Role of plant hydraulics in influencing the spatial distribution of carbon flux across the sagebrush-steppe ecosystem—A quantitative analysis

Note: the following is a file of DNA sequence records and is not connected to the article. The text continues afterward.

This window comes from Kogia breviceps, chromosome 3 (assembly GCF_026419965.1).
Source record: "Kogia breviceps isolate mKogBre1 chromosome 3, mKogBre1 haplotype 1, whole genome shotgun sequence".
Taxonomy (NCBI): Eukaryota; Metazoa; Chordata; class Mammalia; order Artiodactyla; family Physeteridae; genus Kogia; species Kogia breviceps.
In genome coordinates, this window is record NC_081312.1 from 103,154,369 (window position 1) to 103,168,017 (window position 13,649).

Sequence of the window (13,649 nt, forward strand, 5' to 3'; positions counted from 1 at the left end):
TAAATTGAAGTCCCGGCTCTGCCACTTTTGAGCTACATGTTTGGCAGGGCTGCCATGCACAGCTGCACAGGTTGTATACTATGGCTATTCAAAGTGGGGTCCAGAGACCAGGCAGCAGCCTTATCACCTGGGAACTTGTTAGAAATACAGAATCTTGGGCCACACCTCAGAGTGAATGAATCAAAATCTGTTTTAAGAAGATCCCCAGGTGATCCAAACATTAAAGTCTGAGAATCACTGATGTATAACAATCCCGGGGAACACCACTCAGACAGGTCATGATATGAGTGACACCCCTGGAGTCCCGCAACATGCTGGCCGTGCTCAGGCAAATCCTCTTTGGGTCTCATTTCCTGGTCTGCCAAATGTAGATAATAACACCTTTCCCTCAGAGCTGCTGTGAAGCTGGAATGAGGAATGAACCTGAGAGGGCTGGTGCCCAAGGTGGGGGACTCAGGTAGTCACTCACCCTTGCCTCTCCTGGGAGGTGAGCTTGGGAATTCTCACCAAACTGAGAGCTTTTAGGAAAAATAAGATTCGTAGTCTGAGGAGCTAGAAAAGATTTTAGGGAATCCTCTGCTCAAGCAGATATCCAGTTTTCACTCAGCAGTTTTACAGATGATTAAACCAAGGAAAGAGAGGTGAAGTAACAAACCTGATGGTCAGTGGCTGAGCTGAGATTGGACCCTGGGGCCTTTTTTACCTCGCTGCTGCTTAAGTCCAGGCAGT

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The primary objective of this research was quantifying the biophysical controls on spatial heterogeneity of soil respiration at the sagebrush-steppe ecosystem. The study scale of my research, focused at the process and tower level has been subdivided into five main chapters with the second, third and fourth chapters forming the core of this research. The focus of the research was the sagebrush-steppe ecosystem as it encompasses 11% of North America and is an important carbon sink. The primary focus of the second chapter was the development of a coupled, low dimensional parsimonious mechanistic model in order to capture the dynamics of carbon and water fluxes across the sagebrush ecosystem during the summer season. The unique aspect of this model was that it also examined the importance of incorporation of a multi-patch system against the conventional single patch system to model carbon and water flux within the footprint of an eddy covariance tower data. While plant hydraulics was used for the first time to model carbon and water flux using eddy covariance data, any limitations on the application of this theory remained inconclusive, unless this theory could be extensively examined across different biomes. However, the fact that the same model parameters for sagebrush was obtained, irrespective of whether the model was constrained with water or carbon reflects upon the robustness of the model structure. The primary focus of the third chapter was to have an improved understanding of the various physiological functioning of the sagebrush vegetation at a plot level at different times during the summer period. The empirical study, conducted in the summer of 2009 was aimed to understand the shortfalls of the mechanistic model in the second chapter so that it would help to provide the theoretical foundations for the construction of a more mechanistic ecohydrological model. Weak correlation between photosynthesis and stomatal conductance highlighted the fact that the parameters that influence photosynthesis could vary temporally, thereby having important implications for current coupled photosynthesis-stomatal conductance models. Total soil and heterotrophic respiration was found to be sensitive to both soil moisture and temperature. Contrary to expectations, isotope analysis and modeling studies did not find fine roots to be sinks for recent plant photosynthate, even though leaves were identified as one possible sink for recently assimilated carbon in August. The fourth chapter was in essence, convergence of the fundamental ideas of the second and third chapters with the primary objective to study the spatial structure of soil respiration. Presence of spatial structure would reflect underlying physical mechanisms, which had been ignored in soil respiration models. Pulse input was found to be the primary driver of soil respiration with both biotic and abiotic processes influencing the spatial autocorrelation of soil respiration. The fourth chapter provides a unique perspective on the mechanisms of soil respiration. The significance of this study lies in the fact that both biotic and abiotic factors can be incorporated to construct mechanistic soil respiration models, which could then be used to compare and explain respiration fluxes across different ecosystems as well as reduce uncertainty in the estimation of soil respiration at the landscape and ecosystem level.